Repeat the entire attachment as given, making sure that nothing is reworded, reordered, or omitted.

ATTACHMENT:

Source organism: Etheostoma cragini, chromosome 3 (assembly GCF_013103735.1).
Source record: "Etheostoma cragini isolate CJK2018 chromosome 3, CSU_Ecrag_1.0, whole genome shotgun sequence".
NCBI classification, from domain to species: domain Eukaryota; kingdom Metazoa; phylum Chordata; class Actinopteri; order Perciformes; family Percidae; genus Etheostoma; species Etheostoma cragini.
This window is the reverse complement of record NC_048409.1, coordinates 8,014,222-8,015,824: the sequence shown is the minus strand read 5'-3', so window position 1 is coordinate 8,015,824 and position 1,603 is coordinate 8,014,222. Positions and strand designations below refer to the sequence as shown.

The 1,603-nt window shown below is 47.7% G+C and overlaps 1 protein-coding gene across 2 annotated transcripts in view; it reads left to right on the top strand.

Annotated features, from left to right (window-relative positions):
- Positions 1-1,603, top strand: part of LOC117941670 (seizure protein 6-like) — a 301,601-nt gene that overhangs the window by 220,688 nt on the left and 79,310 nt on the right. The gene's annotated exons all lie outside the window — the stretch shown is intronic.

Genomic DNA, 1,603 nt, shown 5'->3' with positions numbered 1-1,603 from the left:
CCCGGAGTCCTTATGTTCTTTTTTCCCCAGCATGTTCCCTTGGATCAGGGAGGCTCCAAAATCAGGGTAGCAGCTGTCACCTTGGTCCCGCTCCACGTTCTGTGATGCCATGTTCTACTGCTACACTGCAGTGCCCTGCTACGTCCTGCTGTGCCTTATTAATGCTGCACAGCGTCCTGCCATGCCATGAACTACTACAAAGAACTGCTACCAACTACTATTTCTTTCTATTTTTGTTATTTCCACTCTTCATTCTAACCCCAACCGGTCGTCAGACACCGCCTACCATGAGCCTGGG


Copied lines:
Source organism: Etheostoma cragini, chromosome 3 (assembly GCF_013103735.1).
Source record: "Etheostoma cragini isolate CJK2018 chromosome 3, CSU_Ecrag_1.0, whole genome shotgun sequence".
NCBI classification, from domain to species: domain Eukaryota; kingdom Metazoa; phylum Chordata; class Actinopteri; order Perciformes; family Percidae; genus Etheostoma; species Etheostoma cragini.
This window is the reverse complement of record NC_048409.1, coordinates 8,014,222-8,015,824: the sequence shown is the minus strand read 5'-3', so window position 1 is coordinate 8,015,824 and position 1,603 is coordinate 8,014,222. Positions and strand designations below refer to the sequence as shown.

The 1,603-nt window shown below is 47.7% G+C and overlaps 1 protein-coding gene across 2 annotated transcripts in view; it reads left to right on the top strand.

Annotated features, from left to right (window-relative positions):
- Positions 1-1,603, top strand: part of LOC117941670 (seizure protein 6-like) — a 301,601-nt gene that overhangs the window by 220,688 nt on the left and 79,310 nt on the right. The gene's annotated exons all lie outside the window — the stretch shown is intronic.

Genomic DNA, 1,603 nt, shown 5'->3' with positions numbered 1-1,603 from the left:
CCCGGAGTCCTTATGTTCTTTTTTCCCCAGCATGTTCCCTTGGATCAGGGAGGCTCCAAAATCAGGGTAGCAGCTGTCACCTTGGTCCCGCTCCACGTTCTGTGATGCCATGTTCTACTGCTACACTGCAGTGCCCTGCTACGTCCTGCTGTGCCTTATTAATGCTGCACAGCGTCCTGCCATGCCATGAACTACTACAAAGAACTGCTACCAACTACTATTTCTTTCTATTTTTGTTATTTCCACTCTTCATTCTAACCCCAACCGGTCGTCAGACACCGCCTACCATGAGCCTGGG